UK’s MUSIQUE MACHINE reviewed two of our releases : the slightly-overlooked IMAGINARY JUNCTION by quartet WARD/VERHOEVEN/SERRIES/ROBERTS gets a raving review with a 4 out 5 rating ! and new album ‘PIECES OF APPARATUS’ by PIERRE GERARD. Of course the albums are still available from our webstore.

“4 out of 5 rating ! Imaginary Junction presents the listener with two lengthy and eventful slices of improvising- that nicely flip ‘n’ flop between busy manic-ness, and more atmospheric strolls and crawls. The CD brings together the talents of Cath Roberts- baritone saxophone and objects, Dirk Serries- acoustic guitar, Martina Verhoeven- piano, and Tom Ward- flute, Clarinet and bass clarinet.

The two tracks were recorded in July of last year- and due I’m guessing to Covid it was recorded in two separate locations Brockley in the UK, and Sint-Lennaarts in Belgium. With the players being able to hear each other in real-time. And really you wouldn’t know it was done in this way, as all four players bounce off and reacting to each other very well, for two very involving and rewarding tracks that are alive with both invention and shifting mood/ atmospherics.

The two tracks are simply entitled Part One and Part Two- with each rolling in near the half-an-hour mark, for a total release playtime of sixty minutes. “Part One” opens with a mix of rapidly darting and strumming guitar, and snaking rustle. Fairly soon both piano and flute enter,  with the sax, also joining in too- together the instruments create an intricate and vibrate soundscape, which feels both manic and playful. As we move on things start to shift down, then up again in gears- as go from moody warbling horns, edged by slowed atmospheric scapes, and darted by dramatic piano key. Back to suddenly shifting and flitting blends of the instruments- sometimes with all playing at the same, at others with just two players.

Moving onto “Part Two”, and we begin with a mixture of forking and weaving horn work,  and tempered textural creaks. As we progress we find bounding low-end piano tones coming into looping play, as well as more layers of horn bay and scream. Later on, we shift onto melancholic drifts of piano notations, drifted by smoky honks, shimmering neck slides, jittering object detail and moody flute trails. Moving onto doomy horn drags, gloomily low piano key shifts and sinister textural fiddles. With the track finishing on a more manic and wacky, but still a little shady tip with a mix of rapid scabbing horn and guitar neck work over glumly tolling piano tones.

I must say I enjoy most of what the New Wave Of Jazz label puts out, but I have to say Imaginary Junction is a real corker of a release, with this four-piece really weaving some wonderful improvised magic. So if you enjoy rewardingly shifting improv, that moves between detailed manic-ness and more atmospheric fare.”

Pieces Of Apparatus severs up five examples of extremely sparse and often spaced-out improv for guitar- with all the tracks unfolding in both a jaggedly wondering, dartingly inventive, and largely rewarding manner. Here on the New Wave Of Jazz label is CD release, presented in the labels house style packaging of a white and grey box gatefold, that features a worthy write-up about both Gérard work in general and the pieces offered up here.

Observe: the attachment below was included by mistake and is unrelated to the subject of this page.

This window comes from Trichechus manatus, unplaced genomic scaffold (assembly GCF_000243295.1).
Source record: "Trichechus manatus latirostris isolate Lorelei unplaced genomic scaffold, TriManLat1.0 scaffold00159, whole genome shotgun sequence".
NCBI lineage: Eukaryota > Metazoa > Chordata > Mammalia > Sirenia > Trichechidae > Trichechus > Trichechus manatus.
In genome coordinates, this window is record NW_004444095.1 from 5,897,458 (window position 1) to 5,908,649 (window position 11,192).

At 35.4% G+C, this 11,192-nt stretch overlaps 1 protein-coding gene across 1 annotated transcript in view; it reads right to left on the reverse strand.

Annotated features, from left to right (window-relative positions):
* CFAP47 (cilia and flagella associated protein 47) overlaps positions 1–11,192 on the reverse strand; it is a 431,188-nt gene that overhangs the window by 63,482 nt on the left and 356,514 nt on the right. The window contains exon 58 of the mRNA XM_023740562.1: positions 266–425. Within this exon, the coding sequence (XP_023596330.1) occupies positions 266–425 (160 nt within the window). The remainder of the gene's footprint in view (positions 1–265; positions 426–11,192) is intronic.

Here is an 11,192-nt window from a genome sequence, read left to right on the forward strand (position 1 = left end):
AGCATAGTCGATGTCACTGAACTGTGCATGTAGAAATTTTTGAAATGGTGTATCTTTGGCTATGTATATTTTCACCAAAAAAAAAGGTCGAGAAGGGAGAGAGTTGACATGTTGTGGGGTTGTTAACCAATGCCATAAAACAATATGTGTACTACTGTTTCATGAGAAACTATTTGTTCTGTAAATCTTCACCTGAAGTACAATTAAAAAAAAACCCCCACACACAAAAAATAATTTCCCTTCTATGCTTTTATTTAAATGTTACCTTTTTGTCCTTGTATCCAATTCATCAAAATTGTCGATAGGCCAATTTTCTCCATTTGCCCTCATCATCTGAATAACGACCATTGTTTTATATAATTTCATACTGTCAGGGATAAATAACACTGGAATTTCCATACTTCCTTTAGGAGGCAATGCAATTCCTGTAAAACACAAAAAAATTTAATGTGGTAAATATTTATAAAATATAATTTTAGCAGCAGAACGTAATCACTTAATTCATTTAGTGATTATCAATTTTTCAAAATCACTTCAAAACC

Pierre Gérard is based in  Liège, Belgium- and has been releasing work since around 2008. He’s so far ( according to Discogs) racked up around twenty releases- with seemingly most of these been full-lengths. Pieces Of Apparatus is my first taster of his work, and I must say he has a rather distinctive sound that feels both wondering, that also purposeful. 
As a release Pieces Of Apparatus runs at spot on the fifty-three-minute mark- with each of the tracks hitting between three and fifteen minutes, though mostly they hit around the ten minute plus mark. Each of the tracks here features a similar sparse, spidery, and just amplified guitar tone- so while there’s not a lot of different sounds/ tone at play here, Gérard does manage to make each track have its own identity/ quirks. 
The album opens with “Formé Sur Un Bois De Rose Pâle”( Formed On A Pale Rosewood)- this is the longest piece here at just over fifteen and a half minute. It’s built around a blend of choppy ‘n’ darting picks,  points of slight reverb, with more fleeting moments of tap ‘n’ hack, tighter and smaller string scrubs, and higher-pitched neck fumbling. The track feels both nervy and awkward- yet at the same time wonkily spritely and strangle appealing in its jaggedly spaced flow.

By track three we come to “Miniature En Poudre Pratique” (Practical Powder Miniature) where we find three and a half minutes worth of slow placed almost waltzing picks, low-key reverb hover, and a few more wailing/ sour points. The album plays out with the just over eleven minutes of “Emprunté A La Transparence D’une Forêt Sans Rose” (Borrowed From The Transparency Of A Forest Without Rose) which is all about sourly hazing-yet oddly warming clusters of note strums and string hovers- managing to feel both awkwardly fragile-yet- at the same time strangely heartfelt too.
All in all Pieces Of Apparatus offers up a good selection of Mr Gérard decidedly unique take on guitar-based improv. Let hope the release leads to more folk hearing his work, as there is no doubt he has a very one-off and largely worthy take on the improv, which I know will appeal to those looking for something a little different.”